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KOL170 | Tom Woods Show: Are Corporations Unlibertarian?

Kinsella on Liberty Podcast, Episode 170.

Episode 325 of the Tom Woods Show: Are Corporations Un-Libertarian?

From Tom’s show notes (with a few additions from me):

Corporations aren’t people, say protestors. Corporations are creatures of the state, say some libertarians. Is there any merit to these complaints? Should libertarians support the corporate form or not? That’s the topic of discussion on today’s episode, with guest Stephan Kinsella.

Related Writing by the Guest

Corporate Personhood, Limited Liability, and Double Taxation
In Defense of the Corporation
Legitimizing the Corporation
Causation and Aggression” (with Patrick Tinsley)

[See also:

]

Book by the Guest

Against Intellectual Property

Book Mentioned

Robert Hessen, In Defense of the Corporation

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{ 8 comments… add one }
  • Lee Iglody January 24, 2015, 8:25 pm

    Thank you for hitting the causation issue and clarifying the proper use of the operative terms.

  • Patrick January 26, 2015, 3:01 am

    It is historically and juridically wrong to say that limited liability is a product of free market. Historically Limited Liability for company debts as always been created by the state. The private merchant juridical system always product unlimited liability for private personhood.

    What the non lawyers do not understand is that, the “Limited Liability” as nothing to see with a contract, there is no valid object for such contract, customers cannot give agreement to loose un-defined quantity of monney, to share an un-defined quantity of asset to an un-defined quantity of creditors in un-defined future circonstances and times, unilateral determined by the corporation board; it is pure moral hazard.

    In a contract you not agree in the vaccum, you concent TO SOMETHING (this is a necessary requirement to know who is wrong or not in a future judgment), and there is not that “SOMETHING” in limited liability, reason for what it is not a contract, not in the past, not in the present, not in the future. Every business lawyer know that.

    It is more like a “agreement to a risk” like to trade in a war zone, you know that you have big chances to be killed, but it is NOT a “contractual agreement to be killed”, the murderer have the full responsability of what he did.

    Limited liability, is state forced anomy like the politician unlimited unliability.
    No monetary system can survive with limited liability, “there is no alternative” like Maggy said.

    • Stephan Kinsella January 26, 2015, 4:26 pm

      “It is historically and juridically wrong to say that limited liability is a product of free market. Historically Limited Liability for company debts as always been created by the state. The private merchant juridical system always product unlimited liability for private personhood.”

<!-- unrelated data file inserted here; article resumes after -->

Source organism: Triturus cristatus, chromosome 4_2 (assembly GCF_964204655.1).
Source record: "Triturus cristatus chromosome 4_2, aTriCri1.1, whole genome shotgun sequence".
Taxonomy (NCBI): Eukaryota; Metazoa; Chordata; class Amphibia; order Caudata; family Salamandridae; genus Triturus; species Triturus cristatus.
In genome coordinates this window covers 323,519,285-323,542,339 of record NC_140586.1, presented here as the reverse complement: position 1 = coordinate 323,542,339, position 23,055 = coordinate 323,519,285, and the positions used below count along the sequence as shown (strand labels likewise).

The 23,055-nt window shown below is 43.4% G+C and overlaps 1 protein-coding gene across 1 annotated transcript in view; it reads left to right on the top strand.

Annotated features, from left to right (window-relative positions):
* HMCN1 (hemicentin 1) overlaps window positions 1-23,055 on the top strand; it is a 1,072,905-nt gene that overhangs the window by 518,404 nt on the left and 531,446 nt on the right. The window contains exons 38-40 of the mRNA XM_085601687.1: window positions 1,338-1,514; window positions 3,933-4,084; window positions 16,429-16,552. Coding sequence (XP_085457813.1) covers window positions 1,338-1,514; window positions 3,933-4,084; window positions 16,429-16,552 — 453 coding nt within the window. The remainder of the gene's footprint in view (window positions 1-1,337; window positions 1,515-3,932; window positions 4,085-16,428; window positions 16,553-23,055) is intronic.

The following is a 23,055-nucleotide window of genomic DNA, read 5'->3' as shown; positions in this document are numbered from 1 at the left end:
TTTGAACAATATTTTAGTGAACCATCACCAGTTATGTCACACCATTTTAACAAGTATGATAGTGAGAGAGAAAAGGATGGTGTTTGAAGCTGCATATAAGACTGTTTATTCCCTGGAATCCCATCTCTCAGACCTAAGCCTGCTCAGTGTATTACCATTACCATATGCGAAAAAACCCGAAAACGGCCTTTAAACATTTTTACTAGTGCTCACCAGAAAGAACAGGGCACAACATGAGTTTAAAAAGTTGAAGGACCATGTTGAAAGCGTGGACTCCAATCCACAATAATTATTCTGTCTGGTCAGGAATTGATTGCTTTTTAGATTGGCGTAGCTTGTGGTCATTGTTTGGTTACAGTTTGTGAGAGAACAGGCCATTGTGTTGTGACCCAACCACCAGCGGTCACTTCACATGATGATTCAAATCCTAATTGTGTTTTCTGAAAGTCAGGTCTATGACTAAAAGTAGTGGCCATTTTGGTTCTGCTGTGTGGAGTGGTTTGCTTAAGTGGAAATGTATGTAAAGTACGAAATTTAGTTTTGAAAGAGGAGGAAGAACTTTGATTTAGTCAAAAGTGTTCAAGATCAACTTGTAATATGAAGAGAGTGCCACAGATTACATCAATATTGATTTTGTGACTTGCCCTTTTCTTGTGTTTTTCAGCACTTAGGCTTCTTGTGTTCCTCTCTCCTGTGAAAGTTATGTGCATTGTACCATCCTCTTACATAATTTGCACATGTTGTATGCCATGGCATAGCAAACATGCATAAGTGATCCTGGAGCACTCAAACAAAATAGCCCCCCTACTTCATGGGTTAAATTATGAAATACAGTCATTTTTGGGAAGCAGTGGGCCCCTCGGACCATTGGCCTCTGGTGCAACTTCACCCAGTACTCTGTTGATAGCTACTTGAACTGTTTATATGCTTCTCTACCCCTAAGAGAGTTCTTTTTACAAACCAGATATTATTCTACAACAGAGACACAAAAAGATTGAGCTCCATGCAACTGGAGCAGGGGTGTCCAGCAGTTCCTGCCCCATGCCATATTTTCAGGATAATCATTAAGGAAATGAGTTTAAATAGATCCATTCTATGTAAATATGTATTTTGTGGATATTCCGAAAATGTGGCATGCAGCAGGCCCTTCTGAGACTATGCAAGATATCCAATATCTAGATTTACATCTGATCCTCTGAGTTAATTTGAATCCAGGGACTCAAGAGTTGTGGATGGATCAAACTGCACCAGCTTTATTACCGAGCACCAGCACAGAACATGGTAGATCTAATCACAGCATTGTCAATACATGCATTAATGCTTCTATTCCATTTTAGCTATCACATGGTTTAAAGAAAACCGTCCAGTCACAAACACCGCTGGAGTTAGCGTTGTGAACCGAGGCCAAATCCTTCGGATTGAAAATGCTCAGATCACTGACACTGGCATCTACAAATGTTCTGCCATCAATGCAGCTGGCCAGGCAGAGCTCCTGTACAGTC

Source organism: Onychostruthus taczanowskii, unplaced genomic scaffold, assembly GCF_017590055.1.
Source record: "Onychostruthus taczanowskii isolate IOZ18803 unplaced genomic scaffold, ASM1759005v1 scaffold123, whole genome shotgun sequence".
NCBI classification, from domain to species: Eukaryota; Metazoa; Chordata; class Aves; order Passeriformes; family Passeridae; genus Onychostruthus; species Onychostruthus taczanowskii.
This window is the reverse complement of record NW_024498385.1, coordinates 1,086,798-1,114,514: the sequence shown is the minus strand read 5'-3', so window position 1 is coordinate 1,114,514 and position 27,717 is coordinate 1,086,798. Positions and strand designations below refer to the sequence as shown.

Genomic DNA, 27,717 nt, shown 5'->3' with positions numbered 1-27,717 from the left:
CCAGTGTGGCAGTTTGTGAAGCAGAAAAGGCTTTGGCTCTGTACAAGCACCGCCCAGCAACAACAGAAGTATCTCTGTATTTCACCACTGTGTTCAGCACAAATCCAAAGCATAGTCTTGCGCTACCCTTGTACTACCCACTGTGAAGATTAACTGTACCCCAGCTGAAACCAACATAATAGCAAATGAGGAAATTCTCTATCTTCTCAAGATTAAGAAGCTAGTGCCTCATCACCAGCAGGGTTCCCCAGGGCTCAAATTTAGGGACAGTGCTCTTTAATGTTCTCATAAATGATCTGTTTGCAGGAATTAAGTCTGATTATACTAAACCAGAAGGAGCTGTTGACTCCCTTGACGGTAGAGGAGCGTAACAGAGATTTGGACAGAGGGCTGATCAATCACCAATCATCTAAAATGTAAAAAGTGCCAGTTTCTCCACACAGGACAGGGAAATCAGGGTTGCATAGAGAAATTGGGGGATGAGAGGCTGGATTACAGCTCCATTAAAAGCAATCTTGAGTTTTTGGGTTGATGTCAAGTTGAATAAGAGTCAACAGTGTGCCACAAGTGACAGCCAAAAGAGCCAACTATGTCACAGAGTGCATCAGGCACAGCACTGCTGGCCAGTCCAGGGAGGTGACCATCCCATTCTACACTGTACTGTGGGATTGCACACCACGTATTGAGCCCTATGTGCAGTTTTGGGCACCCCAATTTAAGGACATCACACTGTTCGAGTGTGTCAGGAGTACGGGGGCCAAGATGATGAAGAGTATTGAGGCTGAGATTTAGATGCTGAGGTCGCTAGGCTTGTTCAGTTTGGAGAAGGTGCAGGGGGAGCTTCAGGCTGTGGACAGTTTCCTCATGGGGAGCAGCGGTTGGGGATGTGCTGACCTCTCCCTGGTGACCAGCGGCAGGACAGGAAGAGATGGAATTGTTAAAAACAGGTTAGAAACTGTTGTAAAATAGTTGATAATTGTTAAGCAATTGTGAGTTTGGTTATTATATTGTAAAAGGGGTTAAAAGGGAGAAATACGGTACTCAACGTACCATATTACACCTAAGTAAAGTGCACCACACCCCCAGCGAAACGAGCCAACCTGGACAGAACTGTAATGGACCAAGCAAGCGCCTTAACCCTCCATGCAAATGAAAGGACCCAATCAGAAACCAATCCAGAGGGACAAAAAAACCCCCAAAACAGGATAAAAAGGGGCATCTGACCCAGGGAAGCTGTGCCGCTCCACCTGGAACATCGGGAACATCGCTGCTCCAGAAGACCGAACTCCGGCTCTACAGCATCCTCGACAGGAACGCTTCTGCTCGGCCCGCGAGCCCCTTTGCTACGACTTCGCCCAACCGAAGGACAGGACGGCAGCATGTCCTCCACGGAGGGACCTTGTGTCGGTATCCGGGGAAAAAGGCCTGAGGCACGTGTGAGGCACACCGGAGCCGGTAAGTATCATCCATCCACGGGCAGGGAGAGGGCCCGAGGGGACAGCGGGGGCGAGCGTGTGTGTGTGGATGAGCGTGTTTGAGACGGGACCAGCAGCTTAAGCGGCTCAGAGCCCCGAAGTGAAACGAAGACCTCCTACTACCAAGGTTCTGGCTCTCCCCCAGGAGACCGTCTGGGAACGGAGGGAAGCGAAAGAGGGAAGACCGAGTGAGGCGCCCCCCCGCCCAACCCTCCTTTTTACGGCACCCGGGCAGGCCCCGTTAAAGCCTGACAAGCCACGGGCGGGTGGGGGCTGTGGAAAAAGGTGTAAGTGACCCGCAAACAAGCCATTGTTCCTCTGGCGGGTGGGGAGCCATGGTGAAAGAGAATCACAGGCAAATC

But do you have an argument for shareholder liability for torts of employees?

      “In a contract you not agree in the vaccum, you concent TO SOMETHING (this is a necessary requirement to know who is wrong or not in a future judgment), and there is not that “SOMETHING” in limited liability, reason for what it is not a contract, not in the past, not in the present, not in the future. Every business lawyer know that.”

      Business lawyers know nothing about normative concepts, nothing more than normal people.

  • Patrick January 27, 2015, 2:48 am

    (english is not my native language)

    “But do you have an argument for shareholder liability for torts of employees?”

    (english is not my native language, and it’s even more difficult for juridical concepts)
    “But do you have an argument for shareholder liability for torts of employees?”

    In my point of view, shareholders are not liable for tors caused by a person contracting with the corporation. They are (proportionally to their share) liable to ALL the remaining debt of the companie after her liquidation. A part to ALL that debt have also to be paid bye the management, according to the company contract they agreed (for exemple 10% for the managment and 90% for the shareholders).

    For exemple, someone is killed because a winch fell on him. After a investigation, the juge say thats it is because the winch’s of the driver was drunk AND the process to maintain the winch was faulty. The companie have to pay 5000 and the driver have to pay 2000 and go to jail for four years.

    This 5000 will reduce the asset and or increase the debt that the shareholders and the management have to share after the iquidation. But they dont have to go to jail for that, it’s not a criminal purpose organisation.

    “Business lawyers know nothing about normative concepts, nothing more than normal people.”

    A mecanical engineer know nothing about normative concept of mecanic arrangement more than other people ? I do not think so.

  • Tokyo Tom June 15, 2015, 9:34 pm

    You’re making progress in thinking through this, Stephan; I have faith that eventually our positions will be substantially the same.

    Meanwhile, let me point out gaps:

    Yes, Tom Woods; Corporations ARE Unlibertarian. And the Massive Regulatory State and Rampant Crony Capitalism Are the Result.
    http://tokyotom.freecapitalists.org/2015/06/12/1034/

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